– Manal:
What do you mean by consumption?

– Munir:
The number of workshops in Ramallah is consumption beyond belief, for example. Another one is the rise of the banks – Ramallah it is becoming the hub…

– Manal:
This is happening everywhere…!

– Munir:
We have to resist the pattern of living is being imposed on us but very sweetly … but this is how the world has been conquered.

– Manal:
I see consumption everywhere, not only in Ramallah. It’s the mentality of societies everywhere. In Damascus – an unoccupied place – consumption is everywhere. It is a world plan. I want you not to just collect the issues and see them in Ramallah…don’t just condense everything in Ramallah.

– Nasser:
But what’s interesting in Ramallah, what’s specific about it, is that the creation of a regime of consumption is precisely linked to the occupation by army Munir was talking about. Actually there is not such a split between occupation through consumption and occupation through army, they are two intertwined and interlinked things. It is about the creation of new subjectivities, people think differently, you are reconstituting subjects, reconfiguring people…the radicality of the situation here positions this in a much wider process of fragmentation and bantustanization; it means that here consumption cannot be separated from the colonial regime.

[Extracts from conversation No. 5]

I saw the first sign at Snobar and the second one today at Prontos. “Who is Celebrating Ramallah?” today’s sign asks. The signs are only in English and seem to be geared towards the audience of expats or those blessed to know today’s global lingua franca. I met with a friend in Jerusalem yesterday who is going north to watch checkpoints with EAPPI for a while. She just couldn’t believe what I was telling her about Ramallah. Wait’ll you see, I told her. Wait’ll you see. I tried to find out more about “Ramallah Syndrome”, and though the signs are new, their website hasn’t been updated in nearly a year. It’s delightfully surreal because I feel like I’ve been talking to a brick wall the whole time I’ve been in this city. These signs sit on walls like angels on my shoulders. If anyone knows where I can find them, please let me know.

Ramallah Majnoona: “a mirror city of Tel Aviv”

First, you should know that I’m a Debbie Downer. I get strange looks wherever I go in life because no matter how happy any one group of people wants to be for any reason, I’m always there to hoist a wet blanket over everyone’s shoulders and tell them why they should be miserable instead. That said: there’s a lot of reason to be depressed in the West Bank. This is the land of refugee camps and suicide bombs, of weekly protest marches against the wall being violently dispersed by tear gas canisters and live ammunition. And yet Ramallah is no place for a Debbie Downer like myself.

Reading the recent articles in the BBC and New York Times about nightlife in Ramallah, you might assume Ramallah is the new Beirut of the Middle East or something, described in the NYT article as a “a mirror city of Tel Aviv.” Go to a place like Orjwan on a Thursday night and you can see the who’s-who of East Jerusalem high society home from school abroad for the summer and mingling with attractive international aid workers. I can tell you I’d never be let into a place like this in the states, but by virtue of my international stature will be ushered to the front of the line at Orjwan and allowed in before a whole throng of locals who scraped together enough shekels to make it out. The fact of the matter is that if you’re an international you can go wherever you want in Ramallah. You’re VIP royalty. Ignore your college buddies in West Jerusalem who say you’ll get stabbed or whatever. Look around you at Sangria’s or Orjwan and tell me this is the development trajectory the refugees in Balata are happy with.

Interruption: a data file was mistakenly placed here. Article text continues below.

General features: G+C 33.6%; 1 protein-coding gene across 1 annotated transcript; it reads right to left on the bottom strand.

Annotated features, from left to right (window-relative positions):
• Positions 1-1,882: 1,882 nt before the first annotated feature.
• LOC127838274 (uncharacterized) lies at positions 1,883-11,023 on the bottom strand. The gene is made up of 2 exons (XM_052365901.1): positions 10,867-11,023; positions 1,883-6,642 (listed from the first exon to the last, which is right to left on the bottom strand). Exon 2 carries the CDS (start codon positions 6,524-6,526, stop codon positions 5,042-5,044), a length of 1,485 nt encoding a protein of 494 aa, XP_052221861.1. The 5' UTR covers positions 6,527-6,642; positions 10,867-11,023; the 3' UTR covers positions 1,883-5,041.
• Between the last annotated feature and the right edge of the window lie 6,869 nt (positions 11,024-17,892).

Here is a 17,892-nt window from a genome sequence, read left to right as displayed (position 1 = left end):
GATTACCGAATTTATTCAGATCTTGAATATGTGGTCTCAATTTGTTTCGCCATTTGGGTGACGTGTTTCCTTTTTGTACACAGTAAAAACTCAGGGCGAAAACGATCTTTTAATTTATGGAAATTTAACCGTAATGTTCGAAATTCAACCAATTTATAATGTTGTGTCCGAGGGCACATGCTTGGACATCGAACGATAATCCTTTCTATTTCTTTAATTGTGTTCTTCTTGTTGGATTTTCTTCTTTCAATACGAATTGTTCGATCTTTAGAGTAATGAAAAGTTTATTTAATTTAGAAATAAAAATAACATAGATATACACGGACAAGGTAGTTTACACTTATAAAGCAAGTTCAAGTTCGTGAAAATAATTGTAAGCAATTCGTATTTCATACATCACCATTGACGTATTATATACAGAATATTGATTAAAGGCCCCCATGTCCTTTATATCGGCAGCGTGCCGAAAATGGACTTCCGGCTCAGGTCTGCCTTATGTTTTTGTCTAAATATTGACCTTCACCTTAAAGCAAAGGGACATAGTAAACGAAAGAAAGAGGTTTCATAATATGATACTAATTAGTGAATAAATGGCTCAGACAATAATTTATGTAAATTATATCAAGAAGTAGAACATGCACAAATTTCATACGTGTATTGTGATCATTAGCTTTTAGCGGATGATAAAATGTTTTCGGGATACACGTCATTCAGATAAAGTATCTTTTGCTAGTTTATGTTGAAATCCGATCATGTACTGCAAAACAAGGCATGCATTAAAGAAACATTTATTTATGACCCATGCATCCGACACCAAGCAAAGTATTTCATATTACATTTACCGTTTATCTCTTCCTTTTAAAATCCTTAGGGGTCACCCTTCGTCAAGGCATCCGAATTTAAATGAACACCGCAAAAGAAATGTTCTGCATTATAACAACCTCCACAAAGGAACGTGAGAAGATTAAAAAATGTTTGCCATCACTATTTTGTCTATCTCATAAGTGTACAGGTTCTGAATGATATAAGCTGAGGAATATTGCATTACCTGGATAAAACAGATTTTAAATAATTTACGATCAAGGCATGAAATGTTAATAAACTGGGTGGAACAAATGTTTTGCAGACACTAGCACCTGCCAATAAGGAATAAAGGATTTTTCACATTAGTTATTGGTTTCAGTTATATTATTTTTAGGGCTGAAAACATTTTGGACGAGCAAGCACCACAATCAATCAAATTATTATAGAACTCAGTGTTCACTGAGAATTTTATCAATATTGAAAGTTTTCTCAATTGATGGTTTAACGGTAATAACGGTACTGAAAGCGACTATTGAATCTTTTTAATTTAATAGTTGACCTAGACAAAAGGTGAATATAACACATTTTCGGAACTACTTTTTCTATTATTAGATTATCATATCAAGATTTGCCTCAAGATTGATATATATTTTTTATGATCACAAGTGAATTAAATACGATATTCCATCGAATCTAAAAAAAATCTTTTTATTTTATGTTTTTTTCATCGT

After all, the truth of the matter is that because of this kind of New York Times write up, Palestinians can hardly afford rent in Ramallah nowadays. Foreigners with a 5k per month job here think $500 per month for an apartment is a real steal, but this is practically impossible for most people. Great amenities, All within walking distance of a refugee camp.  Jobs and apartments are offered to “Internationals only”. I wonder if any of these internationals driving BMWs around Ramallah have ever read Wretched of the Earth, if they realize they’re just a new class of missionaries selling beautification to a place that still has to pay with shekels.

Sorry, there I go being a Debbie Downer again. These guys just want to have a fun time and here I go raining on their parade. Who am I to tell Palestinians how to live or what kind of businesses to run? Unlike Thomas Friedman who comes in the dead of night to meet with the top crooks in the PA or BBC reporters at Snobar, I’ve talked to Palestinians who don’t particularly care for this cosmopolitan vibe emerging in Ramallah. It ends up drawing newspaper ink away from the issues that Palestinians really care about: land, justice, and peace. Pushing all the international money and offices and values into Ramallah makes people pretty suspicious that they’ll never see a capitol in Jerusalem. Plus, the importation of westerners imports western tastes, something Palestinians aren’t all particularly happy about. After all, a culture of removal from reality like one in the West results in overwhelming political apathy, like we have in the West.

Like a Palestinian told me, “these Palestinians, how are they fighting for their land?” Sure, we can write travel pieces about clubs, pizza, and women, but the New York Times has forgotten to examine other new cultural values being imported into Ramallah like drugs, gambling, and prostitution. Mothers tearfully wring their hands when their boys say they want to move to Ramallah, and with good reason. Ramallah is the tube being shoved down the throat of the Palestinians, funneling Western tastes and interests into their stomachs. Ramallah would be what some experts on colonization would call a “port city”, creating a safe haven for foreigners and fostering an elite Palestinian class that will be much more inspired to guard their comfortable lifestyles than support a popular resistance movement that may result in undue hardship from the Israelis. After all, isn’t the globalization mantra “why do it yourself when you can pay someone to do it for you for less money”?